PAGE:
3 Results

Telephone-based recall for cervical screening commenced 1st April 2019. Table 3.1 shows interim results as of 14th November 2019. ‘n’ represents the number of patients in each sub-group. ‘CST done’ indicates that, as of 14th November 2019, a cervical screening test had been recorded within the previous two years. ‘CST overdue’ indicates that no cervical screening had been recorded during the previous two years.

‘Refugee’ is the subset of patients who have a recorded entry of ‘refugee’ or ‘asylum-seeker’ in the patient file. ‘Other’ is the remainder, who have no recorded entry of ‘refugee’ or ‘asylum-seeker’ in the patient file.

Table 3.1: Cervical screening recall results
CST overdue
CST done
n % n %
n 69 83.1% 14 16.9%
Phase1 26 72.2% 10 27.8%
Phase2 43 91.5% 4 8.5%
n 34 85.0% 6 15.0%
Phase1 12 70.6% 5 29.4%
Phase2 22 95.7% 1 4.3%
n 35 81.4% 8 18.6%
Phase1 14 73.7% 5 26.3%
Phase2 21 87.5% 3 12.5%

As of 14th November 19, patients aged 25 to 39 years had been contacted by telephone. A total of thirty-six (36) patients are in the sub-groups (in ‘Phase 1’) for which telephone contact had been attempted. Of these ‘Phase 1’ patients, ten (27.8%) had a recorded cervical screening test within the previous two years as of 14th November 2019.

These ‘Phase 1’ groups are compared with patients in the same age range (25 to 39 years) who are in the ‘Phase 2’ group which have not yet been contacted by telephone for cervical screening. A total of forty-seven (47) patients are in this group. Of these ‘Phase 2’ patients, four (8.5%) had a recorded screening test within the previous two years as of 14th November 2019.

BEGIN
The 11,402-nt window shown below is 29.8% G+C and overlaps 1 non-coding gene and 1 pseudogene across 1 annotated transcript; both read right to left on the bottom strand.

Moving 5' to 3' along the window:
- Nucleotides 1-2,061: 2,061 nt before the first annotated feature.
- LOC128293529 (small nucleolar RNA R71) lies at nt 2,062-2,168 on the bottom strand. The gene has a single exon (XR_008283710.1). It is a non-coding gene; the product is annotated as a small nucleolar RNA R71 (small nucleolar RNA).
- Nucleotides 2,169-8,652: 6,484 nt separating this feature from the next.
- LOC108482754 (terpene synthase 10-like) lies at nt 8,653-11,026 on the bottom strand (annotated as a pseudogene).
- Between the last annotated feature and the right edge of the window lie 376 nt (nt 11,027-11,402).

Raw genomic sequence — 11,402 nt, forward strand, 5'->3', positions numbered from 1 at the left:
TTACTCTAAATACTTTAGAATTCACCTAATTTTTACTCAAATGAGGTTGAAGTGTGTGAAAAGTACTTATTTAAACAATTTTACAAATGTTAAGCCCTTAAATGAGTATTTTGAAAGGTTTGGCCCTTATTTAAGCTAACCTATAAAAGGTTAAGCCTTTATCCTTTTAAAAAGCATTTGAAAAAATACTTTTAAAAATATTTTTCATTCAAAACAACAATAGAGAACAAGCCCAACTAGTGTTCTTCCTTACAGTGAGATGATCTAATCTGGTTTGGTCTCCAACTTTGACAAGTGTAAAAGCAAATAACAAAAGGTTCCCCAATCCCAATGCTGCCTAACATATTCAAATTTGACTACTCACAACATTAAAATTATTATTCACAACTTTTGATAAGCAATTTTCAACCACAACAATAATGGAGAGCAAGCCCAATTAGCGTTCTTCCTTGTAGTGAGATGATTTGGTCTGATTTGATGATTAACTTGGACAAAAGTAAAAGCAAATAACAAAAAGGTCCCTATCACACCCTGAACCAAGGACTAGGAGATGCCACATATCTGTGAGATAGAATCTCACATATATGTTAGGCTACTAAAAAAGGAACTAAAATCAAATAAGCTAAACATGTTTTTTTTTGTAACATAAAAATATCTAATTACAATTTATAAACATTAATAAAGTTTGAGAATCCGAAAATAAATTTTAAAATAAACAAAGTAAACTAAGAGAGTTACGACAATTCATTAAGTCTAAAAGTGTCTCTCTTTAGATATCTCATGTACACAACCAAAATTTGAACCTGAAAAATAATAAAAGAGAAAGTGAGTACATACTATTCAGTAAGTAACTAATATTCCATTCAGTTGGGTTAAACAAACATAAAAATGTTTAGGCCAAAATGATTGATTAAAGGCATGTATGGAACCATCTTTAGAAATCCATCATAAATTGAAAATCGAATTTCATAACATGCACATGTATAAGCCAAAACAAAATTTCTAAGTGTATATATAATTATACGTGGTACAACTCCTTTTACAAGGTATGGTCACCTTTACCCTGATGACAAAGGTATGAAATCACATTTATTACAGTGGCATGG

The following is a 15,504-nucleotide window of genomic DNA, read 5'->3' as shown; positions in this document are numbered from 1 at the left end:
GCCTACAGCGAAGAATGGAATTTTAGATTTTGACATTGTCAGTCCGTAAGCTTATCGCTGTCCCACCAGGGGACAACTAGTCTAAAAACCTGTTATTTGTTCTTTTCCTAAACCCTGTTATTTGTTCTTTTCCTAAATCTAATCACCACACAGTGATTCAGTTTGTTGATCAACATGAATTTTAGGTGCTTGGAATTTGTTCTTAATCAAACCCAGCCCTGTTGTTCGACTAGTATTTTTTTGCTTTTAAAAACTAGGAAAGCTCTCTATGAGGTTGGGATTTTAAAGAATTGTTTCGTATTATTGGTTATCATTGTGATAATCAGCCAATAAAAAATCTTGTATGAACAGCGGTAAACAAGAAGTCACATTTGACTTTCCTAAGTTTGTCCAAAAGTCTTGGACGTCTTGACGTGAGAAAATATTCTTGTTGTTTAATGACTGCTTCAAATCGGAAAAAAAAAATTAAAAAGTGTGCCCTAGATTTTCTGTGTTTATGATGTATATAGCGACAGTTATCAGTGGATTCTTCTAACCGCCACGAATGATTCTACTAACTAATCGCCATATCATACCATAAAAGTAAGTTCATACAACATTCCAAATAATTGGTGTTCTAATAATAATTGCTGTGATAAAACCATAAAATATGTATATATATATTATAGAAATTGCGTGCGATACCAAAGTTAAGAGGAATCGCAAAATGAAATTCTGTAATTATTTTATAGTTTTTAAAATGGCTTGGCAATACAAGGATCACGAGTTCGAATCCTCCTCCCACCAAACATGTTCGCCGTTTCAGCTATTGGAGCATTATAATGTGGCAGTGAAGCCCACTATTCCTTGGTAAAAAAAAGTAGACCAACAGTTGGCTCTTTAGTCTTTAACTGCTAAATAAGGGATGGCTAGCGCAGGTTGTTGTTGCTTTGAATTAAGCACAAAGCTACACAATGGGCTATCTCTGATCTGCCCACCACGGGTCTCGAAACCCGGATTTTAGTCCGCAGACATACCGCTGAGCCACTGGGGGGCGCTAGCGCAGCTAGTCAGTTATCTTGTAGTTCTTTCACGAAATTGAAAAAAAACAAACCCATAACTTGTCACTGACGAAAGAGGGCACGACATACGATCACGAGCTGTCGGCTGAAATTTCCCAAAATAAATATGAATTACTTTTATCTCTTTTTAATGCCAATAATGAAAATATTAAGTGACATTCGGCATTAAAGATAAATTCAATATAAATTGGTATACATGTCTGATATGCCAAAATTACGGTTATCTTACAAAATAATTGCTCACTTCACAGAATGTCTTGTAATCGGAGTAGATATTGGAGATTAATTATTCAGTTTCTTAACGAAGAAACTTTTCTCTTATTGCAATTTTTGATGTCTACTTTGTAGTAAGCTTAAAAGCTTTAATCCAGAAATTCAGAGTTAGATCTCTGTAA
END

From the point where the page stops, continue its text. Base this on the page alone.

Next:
Telephone-based recall for cervical screening has a positive effect on cervical screening rates for patients who are overdue for cervical screening.

The table above suggests that, although patients with a background of refugee/asylumseeker status have a very low rate of cervical screening compared to non-refugee patients (‘Refugee Phase 2’ vs. ‘Other’ Phase 2), the rate of cervical screening is similar if telephone-based recall for cervical screening is done (‘Refugee Phase 1’ vs. ‘Other’ Phase 1).

This is shown visually in the interaction plot Figure 3.1.

Recall + Refugee/Asylum-seeker interaction

Figure 3.1: Recall + Refugee/Asylum-seeker interaction

Table 3.2 compares a logistic regression model which includes a background of refugee/asylum-seeker status and interaction effects with telephone-based recall (‘PhaseTRUE’ in the regression table below) with a simpler logistic regression model (‘Simple model’) which just includes telephone-based recall as the predictor.

Table 3.2: Refugee/Asylum-seeker status as a predictor of response to telephone-based recall
Refugee model Simple model
(Intercept) -1.946 ** -2.375 ***
(0.617)   (0.523)   
refugeeTRUE -1.145            
PhaseTRUE 0.916    1.419 *  
(0.808)   (0.642)   
refugeeTRUE:PhaseTRUE 1.299            
N 83        83        
logLik -34.405    -34.950    
AIC 76.810    73.901    
*** p < 0.001; ** p < 0.01; * p < 0.05.

The ‘refugee model’ is not superior to the ‘simple model’ according to step-wise model selection by Akaike Information Criterion (AIC). Step-wise model selection by AIC on the ‘refugee model’ yields the ‘simple model’. The ‘simple model’, with just the telephone-based recall intervention (‘Phase’, indicating ‘Phase 1’), shows that there is a significant increase in cervical screening (\(p = 0.027\)) when telephone-based recall was used.